David Adamovich: I was the director of a graduate program in exercise physiology at Long Island University, from there I went out with a friend who had an emergency medicine practice where he would oversee the physicians in an Emergency Department at different hospitals. So I left the university to work with him. I stayed with him for about five years and then went out on my own and decided to open a pool hall. And within the first years of running the pool hall, one of the guys I shoot pool with, Joe Tauraka came in with a small knife; showed it to me and I had no idea what it was. And he said, “Let’s go outside and I’ll show you.” So, we walked outside the pool hall, across the street to a tree and I threw the knife, stuck it into the tree, and said, “I could do that.” It was just natural for me. And believe it or not, I was 50 years old at the time. I never even saw a throwing knife before then, or would have known what it was when he was showing it to me. It just came as a natural, easy talent for me. As soon as it left my hand, I knew it was going to stick and I understood the physics and the mechanics of how to throw a knife. I believe that everyone has a natural talent; they just have to find what that talent is in, and for me it was definitely knife throwing Question: How do you deal with the risk involved with throwing knives at another human being?
So, I always use the expression, “I throw around my target, I don’t throw at.” Simply because they last a lot longer if you throw around them than if you throw at them. There’s a risk involved, it’s an incredible risk, and it’s really the target girl that takes the risk. Not me. And the most important thing of my act, I can’t express it any other way than to say, I think of the girl’s safety 24 hours a day, seven days a week. Any stunt I devise, anything I doing, I understand the risk that’s involved, just how close I can throw, how close I shouldn’t throw depending on the stunt, but always what can happen if something goes wrong as to where that girl is up at the board. Always think about it.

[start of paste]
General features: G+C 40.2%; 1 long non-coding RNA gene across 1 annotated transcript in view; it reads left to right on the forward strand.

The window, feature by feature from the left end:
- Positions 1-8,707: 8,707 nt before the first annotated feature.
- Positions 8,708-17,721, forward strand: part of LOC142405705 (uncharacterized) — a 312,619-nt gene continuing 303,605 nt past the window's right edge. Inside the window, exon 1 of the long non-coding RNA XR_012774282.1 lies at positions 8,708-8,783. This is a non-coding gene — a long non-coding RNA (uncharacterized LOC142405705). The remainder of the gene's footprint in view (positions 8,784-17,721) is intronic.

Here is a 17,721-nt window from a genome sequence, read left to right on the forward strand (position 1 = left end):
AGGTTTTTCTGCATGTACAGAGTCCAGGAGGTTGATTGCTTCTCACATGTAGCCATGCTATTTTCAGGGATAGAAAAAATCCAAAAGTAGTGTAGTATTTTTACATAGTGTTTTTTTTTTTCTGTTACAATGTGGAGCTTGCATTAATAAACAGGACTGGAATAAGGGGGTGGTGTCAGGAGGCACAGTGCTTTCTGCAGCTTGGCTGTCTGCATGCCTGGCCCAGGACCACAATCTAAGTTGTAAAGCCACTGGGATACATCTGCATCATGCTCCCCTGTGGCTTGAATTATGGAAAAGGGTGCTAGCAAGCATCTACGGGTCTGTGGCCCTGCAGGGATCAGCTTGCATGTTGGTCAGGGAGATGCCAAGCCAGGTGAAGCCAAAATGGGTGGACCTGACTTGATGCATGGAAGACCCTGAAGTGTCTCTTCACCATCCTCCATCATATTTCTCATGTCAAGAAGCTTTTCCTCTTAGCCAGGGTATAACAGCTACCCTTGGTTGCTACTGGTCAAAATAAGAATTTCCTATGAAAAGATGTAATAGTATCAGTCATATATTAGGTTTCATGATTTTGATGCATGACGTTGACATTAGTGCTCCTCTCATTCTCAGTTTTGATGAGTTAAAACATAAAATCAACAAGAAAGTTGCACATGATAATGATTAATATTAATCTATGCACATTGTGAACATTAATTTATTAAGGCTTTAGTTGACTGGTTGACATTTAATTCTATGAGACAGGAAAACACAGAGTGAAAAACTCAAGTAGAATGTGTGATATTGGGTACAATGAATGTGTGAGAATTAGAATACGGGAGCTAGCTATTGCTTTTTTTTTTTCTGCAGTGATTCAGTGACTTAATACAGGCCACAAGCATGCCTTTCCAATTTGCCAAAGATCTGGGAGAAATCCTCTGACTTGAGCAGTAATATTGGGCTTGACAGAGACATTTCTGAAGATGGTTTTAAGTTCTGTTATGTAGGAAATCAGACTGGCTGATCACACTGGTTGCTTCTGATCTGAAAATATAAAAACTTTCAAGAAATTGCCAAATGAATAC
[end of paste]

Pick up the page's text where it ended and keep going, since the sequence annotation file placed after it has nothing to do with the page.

Question: Have you ever had a knife-throwing accident?David Adamovich: Well, there’s two or three questions I’m always asked, one of them is, “Do you do the wheel?” Yes, I do the Wheel of Death. The other question is, are the knives real? Do they come from your hand, or the back of the board? Yes, they’re real, and they do come from my hand. They do not come from the back of the board. And the third question always is, have you ever hit the girl? So I have to answer honestly and say, yes, we’ve had some incidents and I have scraped a girl, I admit it. I got a little closer, I was a little out of control on a fast stunt where I’m throwing at about a half second per knife and after I released that knife I have to come down to my hand to get the next one, and as I do that, sometimes I pulled in a little too fast as the knife was released and then the knife hit her dress, instead of the board. So, yes, I admit, there have been some incidences, scrapes only. I’ve never impaled the girl. And I don’t want to either.
Recorded on July 15, 2010
Interviewed by Max Miller
Gustavo Arcaris, better known as “The Great Arcaris” was discovered by PT Barnum in Italy in the late 1880’s. Barnum brought him to the US to act as a show man for the Barnum circus. The woman shown in photos is Gustavo’s sister Kate: a brave woman!
“The Great Arcaris”. The Great Arcaris was Gustavo Arcaris a well known knife thrower who worked for P. T. Barnum Circus. He came from Naples, Italy in 1887, first lived in Illinois and then settled in Detroit, Michigan. The lady who was the recepient of the knives was his sister Kate.